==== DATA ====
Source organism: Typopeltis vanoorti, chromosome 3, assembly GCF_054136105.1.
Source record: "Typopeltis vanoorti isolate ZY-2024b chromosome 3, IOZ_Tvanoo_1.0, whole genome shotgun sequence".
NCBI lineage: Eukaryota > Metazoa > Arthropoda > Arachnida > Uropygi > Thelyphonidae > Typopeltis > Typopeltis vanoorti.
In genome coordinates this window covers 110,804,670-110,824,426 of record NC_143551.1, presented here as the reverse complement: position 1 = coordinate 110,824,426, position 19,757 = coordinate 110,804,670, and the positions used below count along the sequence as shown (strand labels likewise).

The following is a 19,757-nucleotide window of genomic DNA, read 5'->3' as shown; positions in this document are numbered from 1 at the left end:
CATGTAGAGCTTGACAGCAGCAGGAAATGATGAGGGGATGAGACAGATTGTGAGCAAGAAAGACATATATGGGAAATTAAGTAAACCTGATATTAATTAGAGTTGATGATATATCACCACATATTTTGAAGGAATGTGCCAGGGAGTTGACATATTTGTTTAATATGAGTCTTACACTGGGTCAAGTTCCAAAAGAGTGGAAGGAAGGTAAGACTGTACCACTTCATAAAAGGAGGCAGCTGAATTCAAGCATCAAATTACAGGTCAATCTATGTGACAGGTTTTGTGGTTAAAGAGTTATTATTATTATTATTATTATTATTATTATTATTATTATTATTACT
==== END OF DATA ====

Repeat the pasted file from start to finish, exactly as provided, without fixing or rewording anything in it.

Source organism: Typopeltis vanoorti, chromosome 3, assembly GCF_054136105.1.
Source record: "Typopeltis vanoorti isolate ZY-2024b chromosome 3, IOZ_Tvanoo_1.0, whole genome shotgun sequence".
NCBI lineage: Eukaryota > Metazoa > Arthropoda > Arachnida > Uropygi > Thelyphonidae > Typopeltis > Typopeltis vanoorti.
In genome coordinates this window covers 110,804,670-110,824,426 of record NC_143551.1, presented here as the reverse complement: position 1 = coordinate 110,824,426, position 19,757 = coordinate 110,804,670, and the positions used below count along the sequence as shown (strand labels likewise).

The following is a 19,757-nucleotide window of genomic DNA, read 5'->3' as shown; positions in this document are numbered from 1 at the left end:
CATGTAGAGCTTGACAGCAGCAGGAAATGATGAGGGGATGAGACAGATTGTGAGCAAGAAAGACATATATGGGAAATTAAGTAAACCTGATATTAATTAGAGTTGATGATATATCACCACATATTTTGAAGGAATGTGCCAGGGAGTTGACATATTTGTTTAATATGAGTCTTACACTGGGTCAAGTTCCAAAAGAGTGGAAGGAAGGTAAGACTGTACCACTTCATAAAAGGAGGCAGCTGAATTCAAGCATCAAATTACAGGTCAATCTATGTGACAGGTTTTGTGGTTAAAGAGTTATTATTATTATTATTATTATTATTATTATTATTATTATTATTACT